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Educating Children with Autism 1 Introduction FEATURES OF AUTISM Autism is a disorder that is present from birth or very early in development that affects essential human behaviors such as social interaction, the ability to communicate ideas and feelings, imagination, and the establishment of relationships with others. It generally has life-long effects on how children learn to be social beings, to take care of themselves, and to participate in the community. Autism is a developmental disorder of neurobiological origin that is defined on the basis of behavioral and developmental features. Although precise neurobiological mechanisms have not yet been established, it is clear that autism reflects the operation of factors in the developing brain. As yet, known direct links between pathophysiology and behavior in autism are still rare and have not yet had great influence on treatments or diagnoses (see Rumsey et al., 2000). Nevertheless, current biologic research, such as in genetics, may already have important implications for families of children with autistic spectrum disorders. Autism is best characterized as a spectrum of disorders that vary in severity of symptoms, age of onset, and associations with other disorders (e.g., mental retardation, specific language delay, epilepsy). The manifestations of autism vary considerably across children and within an individual child over time. There is no single behavior that is always typical of autism and no behavior that would automatically exclude an individual child from a diagnosis of autism, even though there are strong and consistent commonalities, especially in social deficits.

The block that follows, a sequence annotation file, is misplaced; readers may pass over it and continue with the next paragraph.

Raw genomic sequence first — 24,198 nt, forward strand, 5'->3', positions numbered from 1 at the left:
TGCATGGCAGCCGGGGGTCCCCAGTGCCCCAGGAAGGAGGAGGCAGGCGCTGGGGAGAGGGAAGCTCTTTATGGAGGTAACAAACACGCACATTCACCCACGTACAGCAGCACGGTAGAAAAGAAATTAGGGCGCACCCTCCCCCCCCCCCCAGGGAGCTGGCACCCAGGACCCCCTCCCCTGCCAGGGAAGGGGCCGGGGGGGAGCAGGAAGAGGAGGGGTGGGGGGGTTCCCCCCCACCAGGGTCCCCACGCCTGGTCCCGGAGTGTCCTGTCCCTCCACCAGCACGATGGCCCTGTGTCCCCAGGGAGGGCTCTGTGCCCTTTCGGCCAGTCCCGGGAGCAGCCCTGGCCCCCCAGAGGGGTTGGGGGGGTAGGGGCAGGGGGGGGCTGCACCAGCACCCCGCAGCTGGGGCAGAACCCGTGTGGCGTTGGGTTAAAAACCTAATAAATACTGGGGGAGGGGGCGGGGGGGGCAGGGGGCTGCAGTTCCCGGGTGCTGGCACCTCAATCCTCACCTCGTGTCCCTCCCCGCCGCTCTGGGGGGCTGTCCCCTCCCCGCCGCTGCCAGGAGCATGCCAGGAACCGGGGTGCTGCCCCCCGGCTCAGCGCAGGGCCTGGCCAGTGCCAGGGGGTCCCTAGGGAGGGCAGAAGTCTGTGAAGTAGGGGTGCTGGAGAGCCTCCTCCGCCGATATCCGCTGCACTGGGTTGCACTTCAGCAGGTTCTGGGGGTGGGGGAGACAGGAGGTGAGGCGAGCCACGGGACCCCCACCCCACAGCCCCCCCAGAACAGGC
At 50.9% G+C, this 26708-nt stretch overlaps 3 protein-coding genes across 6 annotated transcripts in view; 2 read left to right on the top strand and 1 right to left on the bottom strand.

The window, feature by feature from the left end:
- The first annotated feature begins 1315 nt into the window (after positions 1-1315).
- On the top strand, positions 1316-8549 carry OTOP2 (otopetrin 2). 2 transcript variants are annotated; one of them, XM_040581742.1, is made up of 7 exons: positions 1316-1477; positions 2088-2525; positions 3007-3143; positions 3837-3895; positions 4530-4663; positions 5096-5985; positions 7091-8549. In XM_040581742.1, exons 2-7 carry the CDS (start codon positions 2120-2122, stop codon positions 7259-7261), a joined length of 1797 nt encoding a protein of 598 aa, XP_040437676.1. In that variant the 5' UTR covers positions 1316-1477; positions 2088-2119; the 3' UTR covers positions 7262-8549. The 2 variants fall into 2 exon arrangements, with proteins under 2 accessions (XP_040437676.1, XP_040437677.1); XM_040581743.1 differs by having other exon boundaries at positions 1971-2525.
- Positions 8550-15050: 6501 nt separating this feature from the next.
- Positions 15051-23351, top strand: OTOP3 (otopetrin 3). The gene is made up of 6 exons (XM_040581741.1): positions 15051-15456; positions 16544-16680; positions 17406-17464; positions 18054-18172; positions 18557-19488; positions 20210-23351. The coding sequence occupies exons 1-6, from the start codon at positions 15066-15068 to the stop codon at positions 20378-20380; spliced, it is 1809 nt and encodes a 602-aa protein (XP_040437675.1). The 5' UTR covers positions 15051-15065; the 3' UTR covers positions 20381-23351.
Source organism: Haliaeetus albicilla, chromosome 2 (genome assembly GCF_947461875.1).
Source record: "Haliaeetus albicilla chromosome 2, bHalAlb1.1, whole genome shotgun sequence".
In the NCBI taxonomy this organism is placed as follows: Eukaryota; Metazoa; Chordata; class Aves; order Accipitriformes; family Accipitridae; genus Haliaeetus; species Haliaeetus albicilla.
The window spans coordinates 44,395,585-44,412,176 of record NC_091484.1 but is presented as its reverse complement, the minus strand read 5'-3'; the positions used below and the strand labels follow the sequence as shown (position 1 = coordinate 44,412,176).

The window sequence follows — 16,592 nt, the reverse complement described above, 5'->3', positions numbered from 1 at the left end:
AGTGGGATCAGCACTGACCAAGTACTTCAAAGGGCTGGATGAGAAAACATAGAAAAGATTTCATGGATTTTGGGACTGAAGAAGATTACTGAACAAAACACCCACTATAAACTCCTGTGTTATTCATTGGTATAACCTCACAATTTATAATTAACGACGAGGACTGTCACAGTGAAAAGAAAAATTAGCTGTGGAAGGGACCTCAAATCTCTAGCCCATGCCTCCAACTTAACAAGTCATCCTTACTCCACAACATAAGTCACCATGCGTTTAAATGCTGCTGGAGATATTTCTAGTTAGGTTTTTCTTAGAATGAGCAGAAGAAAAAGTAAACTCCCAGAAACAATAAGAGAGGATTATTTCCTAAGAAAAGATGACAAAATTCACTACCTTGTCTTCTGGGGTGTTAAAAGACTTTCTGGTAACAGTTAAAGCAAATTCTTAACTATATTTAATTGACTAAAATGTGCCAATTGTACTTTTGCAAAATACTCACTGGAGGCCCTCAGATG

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Educating Children with Autism A number of years ago, the concept of pervasive developmental disorder (PDD) was introduced to provide an umbrella term for autism and other disorders that include similar impairments in basic social skills but vary in severity or the presence of communication delay and repetitive behaviors. Because of the continuity across autistic disorders, this report addresses both the more narrowly defined disorder of autism and the broader range of autistic spectrum disorder including pervasive developmental disorder—not otherwise specified (PDD-NOS), Asperger’s disorder, and childhood disintegrative disorder. Autistic spectrum disorders are unique in their pattern of deficits and areas of relative strengths. Because of the special characteristics of Rett’s syndrome (i.e., its onset and pattern of deficits), it is not specifically considered in this report. Children with Rett’s syndrome, however, may require similar services to children with autism in some circumstances. THE CHALLENGE OF EDUCATING CHILDREN WITH AUTISM Education, both directly of children, and of parents and teachers, is currently the primary form of treatment in autism. For the purposes of this report, education is defined as the fostering of acquisition of skills or knowledge—including not only academic learning, but also socialization, adaptive skills, language and communication, and reduction of behavior problems—to assist a child to develop independence and personal responsibility. Education includes services that foster acquisition of skills and knowledge, offered by public and private schools; infant, toddler, preschool and early education programs; and other public and private service providers. Young children are defined here as children 8 years or younger. Because children with autism are at high risk for other impairments, educational planning must address both the needs typically associated with autistic spectrum disorders and needs associated with accompanying disabilities. Education of children with autism was accepted as a public responsibility as part of the Education Act of All Handicapped Children in 1975. Yet today, 25 years later, despite the federal mandate for appropriate education and intervention services, the goals, methods, and resources available vary considerably from state to state and from school system to school system. In the last few years, courts have become increasingly active forces in determining the methods applied and the resources allocated by school systems for the education of children with autistic spectrum disorders. Although there is a very substantial body of research on the treatment and education of these children (Rumsey et al., 2000), this work has not often been clearly integrated into educational decision-making and policy at local or state levels. For example, many treatment approaches and